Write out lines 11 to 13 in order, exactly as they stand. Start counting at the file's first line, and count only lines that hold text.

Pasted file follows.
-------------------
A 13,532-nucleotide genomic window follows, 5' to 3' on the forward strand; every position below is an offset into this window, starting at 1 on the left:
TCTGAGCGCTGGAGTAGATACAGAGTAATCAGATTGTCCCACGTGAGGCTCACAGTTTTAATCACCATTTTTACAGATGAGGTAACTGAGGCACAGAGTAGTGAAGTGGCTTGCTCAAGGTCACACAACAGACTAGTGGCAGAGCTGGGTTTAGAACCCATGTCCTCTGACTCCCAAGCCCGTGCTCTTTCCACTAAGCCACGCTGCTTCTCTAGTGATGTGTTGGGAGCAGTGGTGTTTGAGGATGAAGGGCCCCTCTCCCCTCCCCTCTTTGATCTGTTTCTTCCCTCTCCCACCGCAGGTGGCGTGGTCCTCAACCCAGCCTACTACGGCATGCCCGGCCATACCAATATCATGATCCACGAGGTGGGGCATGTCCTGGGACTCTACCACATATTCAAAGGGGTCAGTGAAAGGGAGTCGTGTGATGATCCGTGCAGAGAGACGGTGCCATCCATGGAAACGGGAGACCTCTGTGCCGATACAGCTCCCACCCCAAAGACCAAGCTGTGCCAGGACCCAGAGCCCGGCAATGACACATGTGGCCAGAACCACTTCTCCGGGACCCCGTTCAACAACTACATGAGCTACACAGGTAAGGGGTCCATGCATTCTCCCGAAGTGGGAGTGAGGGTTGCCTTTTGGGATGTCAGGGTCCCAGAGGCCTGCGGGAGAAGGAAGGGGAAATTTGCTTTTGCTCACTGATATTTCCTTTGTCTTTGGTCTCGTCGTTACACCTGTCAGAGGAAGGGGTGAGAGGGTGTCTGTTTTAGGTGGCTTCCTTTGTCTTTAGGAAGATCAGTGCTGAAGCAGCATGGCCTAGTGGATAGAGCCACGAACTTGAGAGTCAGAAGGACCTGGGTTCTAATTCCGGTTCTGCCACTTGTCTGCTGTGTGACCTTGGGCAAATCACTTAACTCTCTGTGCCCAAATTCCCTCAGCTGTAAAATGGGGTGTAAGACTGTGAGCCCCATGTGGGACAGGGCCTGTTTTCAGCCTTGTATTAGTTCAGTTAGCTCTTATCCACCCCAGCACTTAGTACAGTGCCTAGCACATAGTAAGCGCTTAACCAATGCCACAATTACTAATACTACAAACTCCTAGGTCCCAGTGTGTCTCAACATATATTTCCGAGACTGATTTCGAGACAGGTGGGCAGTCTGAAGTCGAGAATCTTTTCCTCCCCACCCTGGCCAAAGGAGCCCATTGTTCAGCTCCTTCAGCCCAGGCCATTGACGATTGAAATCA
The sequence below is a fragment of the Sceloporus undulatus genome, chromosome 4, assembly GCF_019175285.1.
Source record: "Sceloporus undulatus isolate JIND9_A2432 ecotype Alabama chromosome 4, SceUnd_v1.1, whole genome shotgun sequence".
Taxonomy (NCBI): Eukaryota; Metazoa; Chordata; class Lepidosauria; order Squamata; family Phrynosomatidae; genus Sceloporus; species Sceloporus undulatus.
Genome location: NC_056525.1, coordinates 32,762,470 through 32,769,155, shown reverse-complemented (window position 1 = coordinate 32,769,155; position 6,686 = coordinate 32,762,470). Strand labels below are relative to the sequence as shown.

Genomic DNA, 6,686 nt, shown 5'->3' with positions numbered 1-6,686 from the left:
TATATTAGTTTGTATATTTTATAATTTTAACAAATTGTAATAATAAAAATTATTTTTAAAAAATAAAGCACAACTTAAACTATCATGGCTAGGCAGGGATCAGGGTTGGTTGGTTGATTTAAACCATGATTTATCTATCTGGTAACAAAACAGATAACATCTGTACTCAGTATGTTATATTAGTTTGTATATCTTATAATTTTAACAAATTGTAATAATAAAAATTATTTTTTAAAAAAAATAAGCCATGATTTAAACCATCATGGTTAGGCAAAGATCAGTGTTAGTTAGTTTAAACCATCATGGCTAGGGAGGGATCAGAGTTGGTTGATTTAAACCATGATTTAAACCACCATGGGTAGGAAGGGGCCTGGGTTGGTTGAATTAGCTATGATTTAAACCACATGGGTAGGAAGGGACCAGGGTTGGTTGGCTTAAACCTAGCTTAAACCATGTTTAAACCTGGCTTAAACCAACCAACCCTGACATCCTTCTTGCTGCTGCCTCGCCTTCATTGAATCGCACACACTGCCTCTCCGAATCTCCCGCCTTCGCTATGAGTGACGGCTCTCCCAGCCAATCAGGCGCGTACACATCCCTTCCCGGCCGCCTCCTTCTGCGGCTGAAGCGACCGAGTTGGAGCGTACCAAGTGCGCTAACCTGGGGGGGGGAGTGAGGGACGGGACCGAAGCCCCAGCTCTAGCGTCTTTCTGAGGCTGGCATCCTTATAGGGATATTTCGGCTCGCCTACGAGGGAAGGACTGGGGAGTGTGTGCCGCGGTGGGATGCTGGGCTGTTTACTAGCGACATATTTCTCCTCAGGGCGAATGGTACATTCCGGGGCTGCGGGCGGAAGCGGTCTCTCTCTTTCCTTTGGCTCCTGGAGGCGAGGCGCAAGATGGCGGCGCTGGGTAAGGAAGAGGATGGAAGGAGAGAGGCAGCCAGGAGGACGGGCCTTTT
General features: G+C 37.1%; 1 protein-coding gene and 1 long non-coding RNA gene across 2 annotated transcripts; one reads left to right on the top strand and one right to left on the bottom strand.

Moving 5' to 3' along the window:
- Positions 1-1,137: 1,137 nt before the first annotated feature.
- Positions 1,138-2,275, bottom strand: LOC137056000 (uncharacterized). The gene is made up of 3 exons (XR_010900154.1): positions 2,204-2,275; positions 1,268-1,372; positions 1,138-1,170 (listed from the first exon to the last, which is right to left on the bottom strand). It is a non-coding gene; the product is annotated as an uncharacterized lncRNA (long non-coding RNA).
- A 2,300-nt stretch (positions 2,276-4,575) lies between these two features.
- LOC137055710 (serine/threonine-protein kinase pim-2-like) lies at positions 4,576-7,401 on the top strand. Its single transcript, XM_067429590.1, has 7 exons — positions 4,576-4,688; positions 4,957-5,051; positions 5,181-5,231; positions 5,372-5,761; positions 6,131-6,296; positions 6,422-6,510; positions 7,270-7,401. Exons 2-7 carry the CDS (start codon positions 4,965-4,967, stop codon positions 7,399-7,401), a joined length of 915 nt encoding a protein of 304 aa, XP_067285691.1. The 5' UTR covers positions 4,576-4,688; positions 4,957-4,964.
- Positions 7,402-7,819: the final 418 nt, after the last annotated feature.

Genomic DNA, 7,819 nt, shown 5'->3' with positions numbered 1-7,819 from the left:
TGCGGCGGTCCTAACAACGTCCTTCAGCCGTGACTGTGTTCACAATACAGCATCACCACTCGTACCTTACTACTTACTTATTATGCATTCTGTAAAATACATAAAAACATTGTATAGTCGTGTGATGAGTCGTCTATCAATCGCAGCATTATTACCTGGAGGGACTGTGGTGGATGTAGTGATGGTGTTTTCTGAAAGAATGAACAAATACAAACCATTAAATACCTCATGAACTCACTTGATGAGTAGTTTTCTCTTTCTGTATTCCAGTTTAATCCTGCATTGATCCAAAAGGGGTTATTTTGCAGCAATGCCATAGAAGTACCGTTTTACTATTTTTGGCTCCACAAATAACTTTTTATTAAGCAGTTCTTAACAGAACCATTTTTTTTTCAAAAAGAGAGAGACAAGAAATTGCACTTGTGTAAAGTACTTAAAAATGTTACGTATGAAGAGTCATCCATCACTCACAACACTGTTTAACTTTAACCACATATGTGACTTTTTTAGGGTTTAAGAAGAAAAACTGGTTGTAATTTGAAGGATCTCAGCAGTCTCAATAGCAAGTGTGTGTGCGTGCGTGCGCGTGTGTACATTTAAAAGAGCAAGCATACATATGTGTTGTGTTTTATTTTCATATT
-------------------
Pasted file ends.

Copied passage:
- Positions 1-1,137: 1,137 nt before the first annotated feature.
- Positions 1,138-2,275, bottom strand: LOC137056000 (uncharacterized). The gene is made up of 3 exons (XR_010900154.1): positions 2,204-2,275; positions 1,268-1,372; positions 1,138-1,170 (listed from the first exon to the last, which is right to left on the bottom strand). It is a non-coding gene; the product is annotated as an uncharacterized lncRNA (long non-coding RNA).
- A 2,300-nt stretch (positions 2,276-4,575) lies between these two features.